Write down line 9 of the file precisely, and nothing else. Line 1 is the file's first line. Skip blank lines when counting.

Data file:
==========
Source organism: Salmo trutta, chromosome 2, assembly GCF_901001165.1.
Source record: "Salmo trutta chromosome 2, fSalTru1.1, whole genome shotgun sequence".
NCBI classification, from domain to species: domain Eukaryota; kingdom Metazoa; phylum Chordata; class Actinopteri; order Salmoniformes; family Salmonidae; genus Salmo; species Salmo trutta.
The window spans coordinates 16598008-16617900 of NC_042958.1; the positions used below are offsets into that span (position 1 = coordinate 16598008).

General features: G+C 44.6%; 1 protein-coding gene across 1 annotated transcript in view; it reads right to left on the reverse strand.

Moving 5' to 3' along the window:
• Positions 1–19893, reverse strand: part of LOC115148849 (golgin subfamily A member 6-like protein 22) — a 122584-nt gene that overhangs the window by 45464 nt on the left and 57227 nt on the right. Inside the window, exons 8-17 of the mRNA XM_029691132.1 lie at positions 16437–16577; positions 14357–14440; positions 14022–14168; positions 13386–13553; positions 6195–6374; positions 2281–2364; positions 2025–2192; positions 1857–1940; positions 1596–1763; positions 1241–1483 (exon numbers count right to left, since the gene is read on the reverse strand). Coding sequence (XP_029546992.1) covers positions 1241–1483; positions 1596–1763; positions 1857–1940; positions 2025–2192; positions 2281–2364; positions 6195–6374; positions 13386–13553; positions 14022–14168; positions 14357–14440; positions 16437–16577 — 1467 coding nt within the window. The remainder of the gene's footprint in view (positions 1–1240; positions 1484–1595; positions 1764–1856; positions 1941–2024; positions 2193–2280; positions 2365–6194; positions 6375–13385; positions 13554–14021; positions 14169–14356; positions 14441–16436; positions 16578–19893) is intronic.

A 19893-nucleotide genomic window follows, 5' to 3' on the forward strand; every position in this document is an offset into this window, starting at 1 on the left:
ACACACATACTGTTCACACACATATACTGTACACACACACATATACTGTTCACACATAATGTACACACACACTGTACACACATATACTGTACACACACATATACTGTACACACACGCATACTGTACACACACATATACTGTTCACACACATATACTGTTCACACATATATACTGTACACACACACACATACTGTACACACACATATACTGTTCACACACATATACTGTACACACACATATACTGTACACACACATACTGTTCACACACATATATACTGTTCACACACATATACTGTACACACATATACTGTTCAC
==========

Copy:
ACACACATACTGTTCACACACATATACTGTACACACACACATATACTGTTCACACATAATGTACACACACACTGTACACACATATACTGTACACACACATATACTGTACACACACGCATACTGTACACACACATATACTGTTCACACACATATACTGTTCACACATATATACTGTACACACACACACATACTGTACACACACATATACTGTTCACACACATATACTGTACACACACATATACTGTACACACACATACTGTTCACACACATATATACTGTTCACACACATATACTGTACACACATATACTGTTCAC